Why Are Diabetics More Prone to Malnutrition?

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Living with diabetes is a constant balancing act. From monitoring blood sugar levels to managing dietary choices, individuals with diabetes face unique challenges in maintaining their health. One significant concern for many diabetic patients is the increased risk of malnutrition. Research has shown that nearly half of type 2 diabetes patients experience weight loss or malnutrition due to improper diet. But why does this condition make them more susceptible to nutritional deficiencies? How can dietary control ensure that patients do not suffer from nutritional deficiencies?


Malnutrition is common among diabetics. There are four main reasons for this:

1. Limited food choices

Many diabetics are concerned about the impact of diet on their blood sugar levels, so they may consciously restrict their food intake to control blood sugar. Consequently, this reduction in nutrient intake can lead to malnutrition.

2. Adverse reactions to hypoglycemic medications

Some oral hypoglycemic medications can affect patients' absorption and utilization of nutrients. For example, long-term use of metformin may cause vitamin B12 malabsorption, alpha-glucosidase inhibitors may cause gastrointestinal adverse reactions, and there may be occasional cases of reduced iron absorption or anemia.

3. Intestinal lesions affecting absorption

Complications of the digestive system are common in diabetic patients, with an incidence of about 50%. The most common is diabetic gastroparesis, which can cause discomfort when swallowing, upper abdominal distension, or belching. In severe cases, gastric retention or refractory vomiting may occur, leading to digestive disorders.

Additionally, intestinal dysfunction can cause chronic diarrhea, leading to impaired digestion and absorption in patients.

4. Excessive excretion

Polyuria is a typical symptom of diabetes. Increased urinary output can also lead to the excretion of trace elements and minerals with the patient's urine. Once kidney damage occurs, the permeability of the glomerulus increases, leading to more and more loss of albumin in the blood. When the protein synthesized in the body and the liver is insufficient to compensate for the loss, the albumin in the blood will decrease, leading to hypoalbuminemia.


Malnutrition can impair the muscle function and bone mass of diabetics, reduce physical activity, increase the risk of falls and fractures, cause immune dysfunction, and even increase the risk of infection.

At the same time, malnutrition can also affect diabetics' blood sugar control, increasing the risk of blood sugar fluctuations and hypoglycemia. In addition to drug therapy and increased exercise, nutritional therapy is essential.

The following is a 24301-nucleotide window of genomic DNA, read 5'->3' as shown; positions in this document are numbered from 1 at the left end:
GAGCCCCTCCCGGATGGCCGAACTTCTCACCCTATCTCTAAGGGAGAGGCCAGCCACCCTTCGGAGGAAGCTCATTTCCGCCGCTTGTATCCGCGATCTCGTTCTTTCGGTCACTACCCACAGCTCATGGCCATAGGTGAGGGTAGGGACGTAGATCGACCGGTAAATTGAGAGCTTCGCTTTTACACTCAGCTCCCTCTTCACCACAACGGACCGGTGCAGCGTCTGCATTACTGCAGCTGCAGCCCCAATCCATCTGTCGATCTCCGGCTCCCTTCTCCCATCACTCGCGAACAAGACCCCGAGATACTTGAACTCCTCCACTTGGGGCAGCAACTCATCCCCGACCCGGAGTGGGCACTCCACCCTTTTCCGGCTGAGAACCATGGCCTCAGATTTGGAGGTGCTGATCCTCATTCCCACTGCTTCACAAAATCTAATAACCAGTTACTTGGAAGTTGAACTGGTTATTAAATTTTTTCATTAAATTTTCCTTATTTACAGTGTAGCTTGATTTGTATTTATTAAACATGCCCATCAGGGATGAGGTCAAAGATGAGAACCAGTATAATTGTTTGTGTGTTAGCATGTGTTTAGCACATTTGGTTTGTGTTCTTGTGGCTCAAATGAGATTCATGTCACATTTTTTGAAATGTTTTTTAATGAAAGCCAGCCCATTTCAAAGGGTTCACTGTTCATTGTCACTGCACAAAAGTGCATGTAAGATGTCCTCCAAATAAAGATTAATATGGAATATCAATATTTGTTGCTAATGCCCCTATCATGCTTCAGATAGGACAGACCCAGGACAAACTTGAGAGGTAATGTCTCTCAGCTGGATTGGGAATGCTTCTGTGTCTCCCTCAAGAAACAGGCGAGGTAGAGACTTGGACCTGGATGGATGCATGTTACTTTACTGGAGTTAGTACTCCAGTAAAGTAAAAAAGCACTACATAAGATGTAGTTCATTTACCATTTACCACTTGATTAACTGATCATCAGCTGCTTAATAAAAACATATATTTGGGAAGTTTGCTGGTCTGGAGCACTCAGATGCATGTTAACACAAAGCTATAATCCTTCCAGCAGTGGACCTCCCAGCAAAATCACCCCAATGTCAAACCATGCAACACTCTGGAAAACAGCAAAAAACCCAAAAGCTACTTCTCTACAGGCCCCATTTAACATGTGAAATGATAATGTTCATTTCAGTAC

It is recommended that diabetics achieve and maintain blood sugar levels close to normal by balancing energy and nutrient intake, exercise levels, and medication therapy.

Specifically, diabetics can achieve a reasonable diet by starting from the following three aspects:

1. Control total energy and plan meals scientifically

Ensuring adequate energy supply while maintaining nutritional balance is essential for proper dietary management. Carbohydrates should provide 50% to 65% of the total dietary energy, consisting of a variety of components and high levels of soluble fiber. Fat should contribute 20% to 30% of the energy intake, while protein should account for 15% to 20% of total energy.

2. Eat small, frequent meals and stick to timely portions

It's advisable to distribute meals throughout the day, aiming for 3 to 6 meals per day. Choose foods wisely, aiming for variety, and break unhealthy eating habits. Chew food slowly, prolonging mealtimes, and alternate between vegetables and staples. Additionally, pay attention to the combination of course and fine grains in your diet.

3. Limit alcohol consumption

Alcohol intake can strain the liver and is also high in energy. Diabetic patients without drinking habits should avoid alcohol consumption as much as possible. For those who regularly consume alcohol, moderation is key. Opt for low-alcohol beverages, avoid drinking on an empty stomach, and ensure that the energy from alcohol is included in the total daily energy intake.

Final thoughts

In conclusion, the relationship between diabetes and malnutrition is multifaceted, involving dietary restrictions, medication side effects, digestive complications, and excessive excretion. It's imperative for diabetic patients to prioritize a balanced diet that meets their nutritional needs while managing blood sugar levels effectively. By understanding the factors contributing to malnutrition and implementing strategies such as careful meal planning, portion control, and moderation in alcohol consumption, individuals with diabetes can enhance their overall health and reduce the risk of complications associated with both malnutrition and uncontrolled blood sugar levels.

Author: Sarah Y

Note: All information on Sinocare blog articles is for educational purposes only. For specific medical advice, diagnoses, and treatment, consult your doctor.

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